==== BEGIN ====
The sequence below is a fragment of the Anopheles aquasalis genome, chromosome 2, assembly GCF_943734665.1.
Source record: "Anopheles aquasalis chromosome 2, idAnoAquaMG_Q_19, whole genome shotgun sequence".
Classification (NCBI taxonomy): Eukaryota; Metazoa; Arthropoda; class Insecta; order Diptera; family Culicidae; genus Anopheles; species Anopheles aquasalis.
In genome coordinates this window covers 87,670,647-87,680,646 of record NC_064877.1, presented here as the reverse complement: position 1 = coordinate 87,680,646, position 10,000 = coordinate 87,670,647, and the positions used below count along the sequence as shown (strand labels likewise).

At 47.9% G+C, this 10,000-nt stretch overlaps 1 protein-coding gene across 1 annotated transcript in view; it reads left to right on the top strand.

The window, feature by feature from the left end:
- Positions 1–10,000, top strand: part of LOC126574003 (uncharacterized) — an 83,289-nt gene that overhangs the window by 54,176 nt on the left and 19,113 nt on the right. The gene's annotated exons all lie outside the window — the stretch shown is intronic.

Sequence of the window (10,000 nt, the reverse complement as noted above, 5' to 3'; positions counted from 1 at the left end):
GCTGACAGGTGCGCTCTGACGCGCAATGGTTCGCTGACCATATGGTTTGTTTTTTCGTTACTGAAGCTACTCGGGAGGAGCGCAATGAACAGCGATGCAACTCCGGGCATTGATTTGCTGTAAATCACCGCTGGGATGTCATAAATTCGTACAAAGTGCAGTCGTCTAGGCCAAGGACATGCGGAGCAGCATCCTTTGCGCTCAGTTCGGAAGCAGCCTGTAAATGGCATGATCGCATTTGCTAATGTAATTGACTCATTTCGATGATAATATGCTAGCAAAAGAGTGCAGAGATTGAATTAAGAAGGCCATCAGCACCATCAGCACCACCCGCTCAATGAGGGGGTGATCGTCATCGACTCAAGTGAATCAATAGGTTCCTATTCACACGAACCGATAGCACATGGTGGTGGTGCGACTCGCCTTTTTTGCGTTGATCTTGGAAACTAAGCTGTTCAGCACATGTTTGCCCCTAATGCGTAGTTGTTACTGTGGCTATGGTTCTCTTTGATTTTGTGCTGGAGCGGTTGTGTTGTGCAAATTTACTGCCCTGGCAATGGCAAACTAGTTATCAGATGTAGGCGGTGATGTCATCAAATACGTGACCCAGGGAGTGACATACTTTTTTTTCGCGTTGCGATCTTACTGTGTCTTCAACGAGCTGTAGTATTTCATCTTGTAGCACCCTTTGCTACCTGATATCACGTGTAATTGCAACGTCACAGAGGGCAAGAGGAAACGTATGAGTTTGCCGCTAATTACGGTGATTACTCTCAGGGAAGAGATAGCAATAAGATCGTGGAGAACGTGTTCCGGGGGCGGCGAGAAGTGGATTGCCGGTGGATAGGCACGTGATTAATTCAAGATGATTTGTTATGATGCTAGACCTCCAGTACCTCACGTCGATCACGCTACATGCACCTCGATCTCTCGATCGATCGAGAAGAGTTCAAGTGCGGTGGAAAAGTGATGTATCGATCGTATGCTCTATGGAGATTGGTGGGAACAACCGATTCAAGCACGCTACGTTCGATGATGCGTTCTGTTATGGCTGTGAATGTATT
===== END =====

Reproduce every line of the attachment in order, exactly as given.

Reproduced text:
The sequence below is a fragment of the Anopheles aquasalis genome, chromosome 2, assembly GCF_943734665.1.
Source record: "Anopheles aquasalis chromosome 2, idAnoAquaMG_Q_19, whole genome shotgun sequence".
Classification (NCBI taxonomy): Eukaryota; Metazoa; Arthropoda; class Insecta; order Diptera; family Culicidae; genus Anopheles; species Anopheles aquasalis.
In genome coordinates this window covers 87,670,647-87,680,646 of record NC_064877.1, presented here as the reverse complement: position 1 = coordinate 87,680,646, position 10,000 = coordinate 87,670,647, and the positions used below count along the sequence as shown (strand labels likewise).

At 47.9% G+C, this 10,000-nt stretch overlaps 1 protein-coding gene across 1 annotated transcript in view; it reads left to right on the top strand.

The window, feature by feature from the left end:
- Positions 1–10,000, top strand: part of LOC126574003 (uncharacterized) — an 83,289-nt gene that overhangs the window by 54,176 nt on the left and 19,113 nt on the right. The gene's annotated exons all lie outside the window — the stretch shown is intronic.

Sequence of the window (10,000 nt, the reverse complement as noted above, 5' to 3'; positions counted from 1 at the left end):
GCTGACAGGTGCGCTCTGACGCGCAATGGTTCGCTGACCATATGGTTTGTTTTTTCGTTACTGAAGCTACTCGGGAGGAGCGCAATGAACAGCGATGCAACTCCGGGCATTGATTTGCTGTAAATCACCGCTGGGATGTCATAAATTCGTACAAAGTGCAGTCGTCTAGGCCAAGGACATGCGGAGCAGCATCCTTTGCGCTCAGTTCGGAAGCAGCCTGTAAATGGCATGATCGCATTTGCTAATGTAATTGACTCATTTCGATGATAATATGCTAGCAAAAGAGTGCAGAGATTGAATTAAGAAGGCCATCAGCACCATCAGCACCACCCGCTCAATGAGGGGGTGATCGTCATCGACTCAAGTGAATCAATAGGTTCCTATTCACACGAACCGATAGCACATGGTGGTGGTGCGACTCGCCTTTTTTGCGTTGATCTTGGAAACTAAGCTGTTCAGCACATGTTTGCCCCTAATGCGTAGTTGTTACTGTGGCTATGGTTCTCTTTGATTTTGTGCTGGAGCGGTTGTGTTGTGCAAATTTACTGCCCTGGCAATGGCAAACTAGTTATCAGATGTAGGCGGTGATGTCATCAAATACGTGACCCAGGGAGTGACATACTTTTTTTTCGCGTTGCGATCTTACTGTGTCTTCAACGAGCTGTAGTATTTCATCTTGTAGCACCCTTTGCTACCTGATATCACGTGTAATTGCAACGTCACAGAGGGCAAGAGGAAACGTATGAGTTTGCCGCTAATTACGGTGATTACTCTCAGGGAAGAGATAGCAATAAGATCGTGGAGAACGTGTTCCGGGGGCGGCGAGAAGTGGATTGCCGGTGGATAGGCACGTGATTAATTCAAGATGATTTGTTATGATGCTAGACCTCCAGTACCTCACGTCGATCACGCTACATGCACCTCGATCTCTCGATCGATCGAGAAGAGTTCAAGTGCGGTGGAAAAGTGATGTATCGATCGTATGCTCTATGGAGATTGGTGGGAACAACCGATTCAAGCACGCTACGTTCGATGATGCGTTCTGTTATGGCTGTGAATGTATT